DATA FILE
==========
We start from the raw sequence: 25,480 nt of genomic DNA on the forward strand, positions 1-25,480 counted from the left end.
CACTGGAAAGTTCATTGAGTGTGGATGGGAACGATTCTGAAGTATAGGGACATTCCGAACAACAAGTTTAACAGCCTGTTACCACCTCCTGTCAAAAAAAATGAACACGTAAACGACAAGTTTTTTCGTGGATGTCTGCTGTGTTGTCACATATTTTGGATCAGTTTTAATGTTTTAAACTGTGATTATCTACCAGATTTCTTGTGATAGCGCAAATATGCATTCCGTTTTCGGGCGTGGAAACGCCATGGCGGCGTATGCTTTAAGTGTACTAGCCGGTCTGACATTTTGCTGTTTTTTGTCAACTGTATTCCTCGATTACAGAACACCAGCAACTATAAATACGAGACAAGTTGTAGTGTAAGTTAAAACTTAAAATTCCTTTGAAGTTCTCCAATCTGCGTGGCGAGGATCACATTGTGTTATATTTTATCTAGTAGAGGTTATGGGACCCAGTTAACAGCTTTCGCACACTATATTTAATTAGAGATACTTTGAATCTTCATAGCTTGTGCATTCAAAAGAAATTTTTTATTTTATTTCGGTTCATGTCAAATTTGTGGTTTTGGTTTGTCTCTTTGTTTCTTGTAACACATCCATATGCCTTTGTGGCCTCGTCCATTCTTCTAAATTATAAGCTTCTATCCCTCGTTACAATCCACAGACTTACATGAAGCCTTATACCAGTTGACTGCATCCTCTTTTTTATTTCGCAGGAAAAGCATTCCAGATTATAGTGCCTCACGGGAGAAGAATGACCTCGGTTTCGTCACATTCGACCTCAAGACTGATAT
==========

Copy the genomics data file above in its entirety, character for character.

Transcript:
We start from the raw sequence: 25,480 nt of genomic DNA on the forward strand, positions 1-25,480 counted from the left end.
CACTGGAAAGTTCATTGAGTGTGGATGGGAACGATTCTGAAGTATAGGGACATTCCGAACAACAAGTTTAACAGCCTGTTACCACCTCCTGTCAAAAAAAATGAACACGTAAACGACAAGTTTTTTCGTGGATGTCTGCTGTGTTGTCACATATTTTGGATCAGTTTTAATGTTTTAAACTGTGATTATCTACCAGATTTCTTGTGATAGCGCAAATATGCATTCCGTTTTCGGGCGTGGAAACGCCATGGCGGCGTATGCTTTAAGTGTACTAGCCGGTCTGACATTTTGCTGTTTTTTGTCAACTGTATTCCTCGATTACAGAACACCAGCAACTATAAATACGAGACAAGTTGTAGTGTAAGTTAAAACTTAAAATTCCTTTGAAGTTCTCCAATCTGCGTGGCGAGGATCACATTGTGTTATATTTTATCTAGTAGAGGTTATGGGACCCAGTTAACAGCTTTCGCACACTATATTTAATTAGAGATACTTTGAATCTTCATAGCTTGTGCATTCAAAAGAAATTTTTTATTTTATTTCGGTTCATGTCAAATTTGTGGTTTTGGTTTGTCTCTTTGTTTCTTGTAACACATCCATATGCCTTTGTGGCCTCGTCCATTCTTCTAAATTATAAGCTTCTATCCCTCGTTACAATCCACAGACTTACATGAAGCCTTATACCAGTTGACTGCATCCTCTTTTTTATTTCGCAGGAAAAGCATTCCAGATTATAGTGCCTCACGGGAGAAGAATGACCTCGGTTTCGTCACATTCGACCTCAAGACTGATAT